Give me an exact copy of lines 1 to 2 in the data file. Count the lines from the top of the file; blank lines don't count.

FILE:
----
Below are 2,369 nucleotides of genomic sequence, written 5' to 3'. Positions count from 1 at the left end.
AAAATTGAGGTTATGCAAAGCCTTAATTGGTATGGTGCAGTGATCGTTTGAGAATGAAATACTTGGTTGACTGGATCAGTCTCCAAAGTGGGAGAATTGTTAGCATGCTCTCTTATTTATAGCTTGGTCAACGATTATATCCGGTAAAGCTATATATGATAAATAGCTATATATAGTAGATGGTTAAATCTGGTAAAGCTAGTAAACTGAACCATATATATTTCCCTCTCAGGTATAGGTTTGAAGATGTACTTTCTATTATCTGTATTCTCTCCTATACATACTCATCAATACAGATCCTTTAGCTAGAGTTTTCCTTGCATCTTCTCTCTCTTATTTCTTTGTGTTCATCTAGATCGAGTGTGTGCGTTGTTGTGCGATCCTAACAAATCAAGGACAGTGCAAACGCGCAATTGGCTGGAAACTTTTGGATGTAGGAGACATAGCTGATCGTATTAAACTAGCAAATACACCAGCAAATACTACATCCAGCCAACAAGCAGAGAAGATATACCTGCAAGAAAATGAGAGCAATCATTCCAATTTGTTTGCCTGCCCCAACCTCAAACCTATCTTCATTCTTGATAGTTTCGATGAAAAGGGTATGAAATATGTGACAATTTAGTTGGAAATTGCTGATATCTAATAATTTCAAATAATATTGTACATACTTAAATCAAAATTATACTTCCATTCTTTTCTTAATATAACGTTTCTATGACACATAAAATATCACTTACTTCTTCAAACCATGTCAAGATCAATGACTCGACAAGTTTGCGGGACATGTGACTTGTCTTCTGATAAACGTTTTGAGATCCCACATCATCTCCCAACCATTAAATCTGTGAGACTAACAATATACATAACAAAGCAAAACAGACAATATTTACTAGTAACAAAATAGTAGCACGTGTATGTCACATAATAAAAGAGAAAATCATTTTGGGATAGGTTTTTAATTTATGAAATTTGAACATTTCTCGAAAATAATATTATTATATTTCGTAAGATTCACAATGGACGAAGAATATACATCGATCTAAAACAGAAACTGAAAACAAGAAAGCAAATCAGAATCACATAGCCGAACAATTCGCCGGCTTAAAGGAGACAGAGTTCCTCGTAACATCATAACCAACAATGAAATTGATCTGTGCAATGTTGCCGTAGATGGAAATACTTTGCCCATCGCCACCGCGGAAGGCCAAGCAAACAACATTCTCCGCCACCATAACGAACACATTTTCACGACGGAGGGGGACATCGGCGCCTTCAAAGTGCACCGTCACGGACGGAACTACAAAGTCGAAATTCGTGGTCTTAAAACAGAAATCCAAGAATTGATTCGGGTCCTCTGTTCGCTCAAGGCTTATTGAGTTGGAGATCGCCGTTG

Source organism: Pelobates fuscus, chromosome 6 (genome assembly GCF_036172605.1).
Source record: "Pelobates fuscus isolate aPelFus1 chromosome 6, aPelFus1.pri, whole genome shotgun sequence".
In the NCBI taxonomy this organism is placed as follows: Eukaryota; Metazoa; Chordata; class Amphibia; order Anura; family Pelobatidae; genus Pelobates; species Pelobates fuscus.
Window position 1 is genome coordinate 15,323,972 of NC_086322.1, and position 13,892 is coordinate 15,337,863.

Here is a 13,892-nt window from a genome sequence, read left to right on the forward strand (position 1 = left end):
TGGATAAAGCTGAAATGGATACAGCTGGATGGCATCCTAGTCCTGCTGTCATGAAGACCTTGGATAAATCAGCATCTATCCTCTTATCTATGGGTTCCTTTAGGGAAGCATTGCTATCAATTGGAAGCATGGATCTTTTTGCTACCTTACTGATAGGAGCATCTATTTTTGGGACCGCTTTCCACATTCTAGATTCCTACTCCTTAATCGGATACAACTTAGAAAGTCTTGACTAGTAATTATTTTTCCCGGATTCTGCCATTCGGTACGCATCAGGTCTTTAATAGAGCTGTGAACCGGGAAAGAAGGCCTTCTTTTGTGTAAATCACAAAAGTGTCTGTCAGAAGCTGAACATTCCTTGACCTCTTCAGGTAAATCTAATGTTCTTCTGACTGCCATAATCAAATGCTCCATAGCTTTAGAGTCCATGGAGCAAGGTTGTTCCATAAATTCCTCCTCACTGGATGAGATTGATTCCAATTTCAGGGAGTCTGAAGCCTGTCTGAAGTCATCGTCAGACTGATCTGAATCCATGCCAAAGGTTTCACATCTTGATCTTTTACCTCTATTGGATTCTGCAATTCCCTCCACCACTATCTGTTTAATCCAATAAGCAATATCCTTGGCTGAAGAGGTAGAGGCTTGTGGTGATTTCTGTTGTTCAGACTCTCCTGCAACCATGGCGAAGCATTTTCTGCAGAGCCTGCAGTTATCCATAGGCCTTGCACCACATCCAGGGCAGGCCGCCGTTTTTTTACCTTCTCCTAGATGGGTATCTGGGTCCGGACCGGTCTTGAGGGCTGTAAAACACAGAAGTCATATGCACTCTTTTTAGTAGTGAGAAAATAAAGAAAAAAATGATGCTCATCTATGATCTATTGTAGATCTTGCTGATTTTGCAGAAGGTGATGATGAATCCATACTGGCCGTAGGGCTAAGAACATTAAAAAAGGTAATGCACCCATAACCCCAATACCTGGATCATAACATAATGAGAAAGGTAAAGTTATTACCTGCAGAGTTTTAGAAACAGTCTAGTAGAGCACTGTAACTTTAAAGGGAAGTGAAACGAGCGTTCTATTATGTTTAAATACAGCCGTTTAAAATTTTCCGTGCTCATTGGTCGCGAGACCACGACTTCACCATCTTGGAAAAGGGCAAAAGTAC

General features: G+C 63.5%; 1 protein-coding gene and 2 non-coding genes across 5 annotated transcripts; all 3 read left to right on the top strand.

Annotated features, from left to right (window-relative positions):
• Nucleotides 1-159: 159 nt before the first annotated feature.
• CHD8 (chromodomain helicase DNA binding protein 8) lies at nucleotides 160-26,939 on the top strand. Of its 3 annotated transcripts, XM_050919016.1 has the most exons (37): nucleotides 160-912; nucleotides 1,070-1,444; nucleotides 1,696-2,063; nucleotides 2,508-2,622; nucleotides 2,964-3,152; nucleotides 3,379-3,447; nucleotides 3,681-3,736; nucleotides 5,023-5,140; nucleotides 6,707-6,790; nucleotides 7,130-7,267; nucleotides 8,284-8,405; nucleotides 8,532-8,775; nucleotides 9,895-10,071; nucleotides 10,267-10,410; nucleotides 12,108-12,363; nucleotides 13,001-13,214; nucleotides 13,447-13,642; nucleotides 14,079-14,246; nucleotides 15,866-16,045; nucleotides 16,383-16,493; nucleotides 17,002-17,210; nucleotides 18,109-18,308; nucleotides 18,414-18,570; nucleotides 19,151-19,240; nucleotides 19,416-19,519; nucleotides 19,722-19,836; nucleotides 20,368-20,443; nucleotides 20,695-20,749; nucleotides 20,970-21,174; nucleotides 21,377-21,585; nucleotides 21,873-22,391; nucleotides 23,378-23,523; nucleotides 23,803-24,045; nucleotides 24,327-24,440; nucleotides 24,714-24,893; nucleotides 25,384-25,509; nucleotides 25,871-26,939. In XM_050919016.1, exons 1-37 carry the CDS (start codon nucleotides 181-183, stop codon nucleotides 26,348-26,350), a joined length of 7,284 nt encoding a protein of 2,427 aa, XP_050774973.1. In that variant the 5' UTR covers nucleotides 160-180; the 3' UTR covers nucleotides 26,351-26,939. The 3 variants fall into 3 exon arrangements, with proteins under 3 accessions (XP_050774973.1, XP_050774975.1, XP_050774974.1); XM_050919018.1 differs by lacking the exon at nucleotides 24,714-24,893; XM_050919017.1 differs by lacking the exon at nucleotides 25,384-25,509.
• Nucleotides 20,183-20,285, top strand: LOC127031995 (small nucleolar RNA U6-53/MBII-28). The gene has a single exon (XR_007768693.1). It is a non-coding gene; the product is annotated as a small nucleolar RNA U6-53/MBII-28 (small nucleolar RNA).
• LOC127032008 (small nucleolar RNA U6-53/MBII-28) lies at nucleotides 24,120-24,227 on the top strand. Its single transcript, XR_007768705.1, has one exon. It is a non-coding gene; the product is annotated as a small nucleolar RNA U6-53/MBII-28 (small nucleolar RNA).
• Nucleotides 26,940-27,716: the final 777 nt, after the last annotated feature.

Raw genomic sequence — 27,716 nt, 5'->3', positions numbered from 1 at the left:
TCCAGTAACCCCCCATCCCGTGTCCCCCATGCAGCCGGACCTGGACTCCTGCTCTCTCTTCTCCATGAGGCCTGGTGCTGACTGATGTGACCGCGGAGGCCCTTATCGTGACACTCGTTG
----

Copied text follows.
Below are 2,369 nucleotides of genomic sequence, written 5' to 3'. Positions count from 1 at the left end.
AAAATTGAGGTTATGCAAAGCCTTAATTGGTATGGTGCAGTGATCGTTTGAGAATGAAATACTTGGTTGACTGGATCAGTCTCCAAAGTGGGAGAATTGTTAGCATGCTCTCTTATTTATAGCTTGGTCAACGATTATATCCGGTAAAGCTATATATGATAAATAGCTATATATAGTAGATGGTTAAATCTGGTAAAGCTAGTAAACTGAACCATATATATTTCCCTCTCAGGTATAGGTTTGAAGATGTACTTTCTATTATCTGTATTCTCTCCTATACATACTCATCAATACAGATCCTTTAGCTAGAGTTTTCCTTGCATCTTCTCTCTCTTATTTCTTTGTGTTCATCTAGATCGAGTGTGTGCGTTGTTGTGCGATCCTAACAAATCAAGGACAGTGCAAACGCGCAATTGGCTGGAAACTTTTGGATGTAGGAGACATAGCTGATCGTATTAAACTAGCAAATACACCAGCAAATACTACATCCAGCCAACAAGCAGAGAAGATATACCTGCAAGAAAATGAGAGCAATCATTCCAATTTGTTTGCCTGCCCCAACCTCAAACCTATCTTCATTCTTGATAGTTTCGATGAAAAGGGTATGAAATATGTGACAATTTAGTTGGAAATTGCTGATATCTAATAATTTCAAATAATATTGTACATACTTAAATCAAAATTATACTTCCATTCTTTTCTTAATATAACGTTTCTATGACACATAAAATATCACTTACTTCTTCAAACCATGTCAAGATCAATGACTCGACAAGTTTGCGGGACATGTGACTTGTCTTCTGATAAACGTTTTGAGATCCCACATCATCTCCCAACCATTAAATCTGTGAGACTAACAATATACATAACAAAGCAAAACAGACAATATTTACTAGTAACAAAATAGTAGCACGTGTATGTCACATAATAAAAGAGAAAATCATTTTGGGATAGGTTTTTAATTTATGAAATTTGAACATTTCTCGAAAATAATATTATTATATTTCGTAAGATTCACAATGGACGAAGAATATACATCGATCTAAAACAGAAACTGAAAACAAGAAAGCAAATCAGAATCACATAGCCGAACAATTCGCCGGCTTAAAGGAGACAGAGTTCCTCGTAACATCATAACCAACAATGAAATTGATCTGTGCAATGTTGCCGTAGATGGAAATACTTTGCCCATCGCCACCGCGGAAGGCCAAGCAAACAACATTCTCCGCCACCATAACGAACACATTTTCACGACGGAGGGGGACATCGGCGCCTTCAAAGTGCACCGTCACGGACGGAACTACAAAGTCGAAATTCGTGGTCTTAAAACAGAAATCCAAGAATTGATTCGGGTCCTCTGTTCGCTCAAGGCTTATTGAGTTGGAGATCGCCGTTG